(New Delhi) “I am an Assistant Professor at Delhi University. I am from the Rewari District in Haryana. We are four siblings, three sisters and a brother and my father has always supported my sisters and me more than he has supported his son.
Initially, we used to live in a joint family. My grandparents, my two uncles and their families and my family all lived under the same roof. After my grandfather passed away, my grandmother became the head of the family. My father was in the Air Force. When he wanted to take us to the place of his posting, my grandmother and other relatives allowed only my brother to go along with my parents so that he could have a good education. But my father wanted to take his daughters as well. Everyone objected and said he will not be able to afford it because my father was giving half of his salary to the joint household. Finally, they agreed to let us go with our parents on the condition that my father will continue to send half of his salary. He agreed and kept his promise. Whenever my family and all the relatives meet during weddings or other social gatherings, they still talk about it. It was a big step that he took for us three sisters.
All of us had a good education and pursued our own areas of interest. My father never objected to anything. I went alone for all my job interviews including those that were out of town. There was a time when some people told my father, “How could you allow a girl to go to other cities on her own?” When my younger sister got a promotion, she had to move to Hyderabad. Everyone in the family again questioned my father, “How could you allow an unmarried daughter to live alone in another city?”. But my father never objected; on the contrary he told my sister, “Of course, you should go”.
My eldest sister was the first girl from our village to study B.Sc. I completed my M.A., M.Phil. and Ph.D. and soon, cleared my NET and other exams without any break. My father is very proud of all of us, especially, his daughters. My father is my role model, in terms of discipline and hard work.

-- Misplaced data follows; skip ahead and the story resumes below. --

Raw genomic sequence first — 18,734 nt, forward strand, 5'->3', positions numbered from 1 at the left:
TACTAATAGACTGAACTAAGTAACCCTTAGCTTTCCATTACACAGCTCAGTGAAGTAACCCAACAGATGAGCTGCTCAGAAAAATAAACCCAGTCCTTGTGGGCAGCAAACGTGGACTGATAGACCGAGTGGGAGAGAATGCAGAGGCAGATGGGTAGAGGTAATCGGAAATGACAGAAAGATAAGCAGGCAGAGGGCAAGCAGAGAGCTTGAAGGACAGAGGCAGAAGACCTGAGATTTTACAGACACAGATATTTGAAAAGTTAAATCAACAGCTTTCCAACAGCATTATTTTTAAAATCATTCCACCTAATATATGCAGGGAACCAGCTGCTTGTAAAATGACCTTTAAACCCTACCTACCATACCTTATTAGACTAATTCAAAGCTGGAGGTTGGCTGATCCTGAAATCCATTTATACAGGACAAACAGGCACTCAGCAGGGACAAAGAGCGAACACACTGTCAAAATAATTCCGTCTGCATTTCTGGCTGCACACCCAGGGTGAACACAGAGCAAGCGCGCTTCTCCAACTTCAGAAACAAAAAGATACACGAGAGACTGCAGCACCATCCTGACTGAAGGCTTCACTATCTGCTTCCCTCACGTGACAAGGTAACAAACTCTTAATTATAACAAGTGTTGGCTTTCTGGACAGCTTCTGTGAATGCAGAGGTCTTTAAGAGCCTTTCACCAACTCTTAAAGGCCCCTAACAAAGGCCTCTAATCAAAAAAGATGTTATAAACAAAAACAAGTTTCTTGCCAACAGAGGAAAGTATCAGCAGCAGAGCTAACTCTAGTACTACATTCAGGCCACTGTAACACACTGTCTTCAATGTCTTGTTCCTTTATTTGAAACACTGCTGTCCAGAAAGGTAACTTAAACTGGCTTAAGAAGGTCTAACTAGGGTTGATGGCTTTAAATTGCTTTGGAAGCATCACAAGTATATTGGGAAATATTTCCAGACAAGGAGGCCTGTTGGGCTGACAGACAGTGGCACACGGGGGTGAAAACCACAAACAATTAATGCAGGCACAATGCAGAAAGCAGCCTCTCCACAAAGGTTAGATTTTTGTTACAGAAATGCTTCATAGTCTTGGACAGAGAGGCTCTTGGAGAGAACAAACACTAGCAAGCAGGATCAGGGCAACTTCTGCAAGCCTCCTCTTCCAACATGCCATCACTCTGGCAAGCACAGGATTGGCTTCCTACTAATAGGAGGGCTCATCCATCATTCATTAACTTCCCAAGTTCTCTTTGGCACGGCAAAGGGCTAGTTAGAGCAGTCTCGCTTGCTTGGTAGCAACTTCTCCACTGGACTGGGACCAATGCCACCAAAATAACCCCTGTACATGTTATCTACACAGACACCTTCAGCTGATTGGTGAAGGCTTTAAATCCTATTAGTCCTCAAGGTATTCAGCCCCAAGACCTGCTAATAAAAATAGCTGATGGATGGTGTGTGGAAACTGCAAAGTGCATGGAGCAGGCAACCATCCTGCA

I still remember my first job interview in Delhi where the interviewer said, “Oh, are you from the OBC Category? But this seat is for the General Category”. The interview was for the General Category population, so the people from OBC category were not even entertained. I wanted to introduce the OBC Cell in the college to spread awareness that 27% of reservation that we get is our right but we can compete in general category too.
We are getting 27% reservation because our community has been suppressed for thousands of years. We make up 60-70% of the population but make up only 7-8% of the work force. The discrimination still exists. The general category forms 20% of the population but they have 80% of jobs. So who’s getting the reservation? We have to change the angle of looking at things. The people from general category even say that, “You people never wanted to study”. Everyone should change their perspective and think whether we have never wanted to study or education was denied to us. It reminds me of an old incident I still remember. I was in the 12th standard and the reservation policy had just been introduced. Everyone in the class was discussing whether the reservation should be given or not. One of my classmates said, “These people from the backward classes, these Yadavs, they get the reservation and they are easily going to get through jobs and colleges.” I was like “Oh my God, so I’m from the backward class” I was not even aware at that time that I was from the Other Backward Classes. On top of it, I was the only Yadav in my class. I went back home, and asked my father, “Are we from the backward class?” Later, I realised there were other Yadavs in the class but they did not use their surnames. You shouldn’t feel shy of where you come from.
I think acquiring knowledge is very important. The only reason that the so-called general category people can criticize us is that they believe we are not hardworking and we reached a position only because of our class, and not because of our caliber or knowledge. You should work hard, gain knowledge and you should know about your rights. So when someone criticizes you, you can reply based on your knowledge.
I know a lot of people who use this line, “Oh, it will sound politically very incorrect but it’s very easy for the reserved category people to enter into any kind of a job”. They always use this tagline, “It might be politically incorrect”. It’s the sweet poison that they give you. It means that they don’t want to ruffle your feathers, but they still want to make you feel uncomfortable.”
Watch more on impact of caste system on women in India here: https://www.youtube.com/watch?v=PV_OL5XMWpE